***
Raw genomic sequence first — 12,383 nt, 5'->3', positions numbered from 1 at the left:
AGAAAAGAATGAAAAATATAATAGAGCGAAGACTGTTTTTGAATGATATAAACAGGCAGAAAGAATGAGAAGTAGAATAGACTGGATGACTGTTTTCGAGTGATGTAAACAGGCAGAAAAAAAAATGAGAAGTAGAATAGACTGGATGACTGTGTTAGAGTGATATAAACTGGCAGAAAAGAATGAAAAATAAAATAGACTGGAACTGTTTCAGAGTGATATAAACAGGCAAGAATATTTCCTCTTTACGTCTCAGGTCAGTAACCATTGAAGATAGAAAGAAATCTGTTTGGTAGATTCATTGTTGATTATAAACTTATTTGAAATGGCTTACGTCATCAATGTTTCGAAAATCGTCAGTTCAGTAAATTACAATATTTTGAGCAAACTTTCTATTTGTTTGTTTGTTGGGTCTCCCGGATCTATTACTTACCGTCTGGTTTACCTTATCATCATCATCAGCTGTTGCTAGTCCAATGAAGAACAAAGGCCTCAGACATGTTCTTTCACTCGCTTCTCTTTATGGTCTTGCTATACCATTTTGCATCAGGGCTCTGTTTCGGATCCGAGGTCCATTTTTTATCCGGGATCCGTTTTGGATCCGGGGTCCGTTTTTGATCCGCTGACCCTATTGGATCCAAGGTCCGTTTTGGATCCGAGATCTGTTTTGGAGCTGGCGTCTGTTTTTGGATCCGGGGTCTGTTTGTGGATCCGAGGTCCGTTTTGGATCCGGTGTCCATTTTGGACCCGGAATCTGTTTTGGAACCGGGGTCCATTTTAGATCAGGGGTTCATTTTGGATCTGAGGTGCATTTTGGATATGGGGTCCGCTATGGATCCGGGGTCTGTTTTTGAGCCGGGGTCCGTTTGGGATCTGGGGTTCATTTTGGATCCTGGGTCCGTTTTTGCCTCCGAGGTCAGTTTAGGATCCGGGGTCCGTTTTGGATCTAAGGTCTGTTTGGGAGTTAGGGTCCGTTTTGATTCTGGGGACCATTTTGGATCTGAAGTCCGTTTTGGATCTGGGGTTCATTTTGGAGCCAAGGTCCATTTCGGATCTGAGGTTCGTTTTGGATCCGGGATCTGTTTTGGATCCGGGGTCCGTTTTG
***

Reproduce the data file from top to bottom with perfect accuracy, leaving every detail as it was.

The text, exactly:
Raw genomic sequence first — 12,383 nt, 5'->3', positions numbered from 1 at the left:
AGAAAAGAATGAAAAATATAATAGAGCGAAGACTGTTTTTGAATGATATAAACAGGCAGAAAGAATGAGAAGTAGAATAGACTGGATGACTGTTTTCGAGTGATGTAAACAGGCAGAAAAAAAAATGAGAAGTAGAATAGACTGGATGACTGTGTTAGAGTGATATAAACTGGCAGAAAAGAATGAAAAATAAAATAGACTGGAACTGTTTCAGAGTGATATAAACAGGCAAGAATATTTCCTCTTTACGTCTCAGGTCAGTAACCATTGAAGATAGAAAGAAATCTGTTTGGTAGATTCATTGTTGATTATAAACTTATTTGAAATGGCTTACGTCATCAATGTTTCGAAAATCGTCAGTTCAGTAAATTACAATATTTTGAGCAAACTTTCTATTTGTTTGTTTGTTGGGTCTCCCGGATCTATTACTTACCGTCTGGTTTACCTTATCATCATCATCAGCTGTTGCTAGTCCAATGAAGAACAAAGGCCTCAGACATGTTCTTTCACTCGCTTCTCTTTATGGTCTTGCTATACCATTTTGCATCAGGGCTCTGTTTCGGATCCGAGGTCCATTTTTTATCCGGGATCCGTTTTGGATCCGGGGTCCGTTTTTGATCCGCTGACCCTATTGGATCCAAGGTCCGTTTTGGATCCGAGATCTGTTTTGGAGCTGGCGTCTGTTTTTGGATCCGGGGTCTGTTTGTGGATCCGAGGTCCGTTTTGGATCCGGTGTCCATTTTGGACCCGGAATCTGTTTTGGAACCGGGGTCCATTTTAGATCAGGGGTTCATTTTGGATCTGAGGTGCATTTTGGATATGGGGTCCGCTATGGATCCGGGGTCTGTTTTTGAGCCGGGGTCCGTTTGGGATCTGGGGTTCATTTTGGATCCTGGGTCCGTTTTTGCCTCCGAGGTCAGTTTAGGATCCGGGGTCCGTTTTGGATCTAAGGTCTGTTTGGGAGTTAGGGTCCGTTTTGATTCTGGGGACCATTTTGGATCTGAAGTCCGTTTTGGATCTGGGGTTCATTTTGGAGCCAAGGTCCATTTCGGATCTGAGGTTCGTTTTGGATCCGGGATCTGTTTTGGATCCGGGGTCCGTTTTG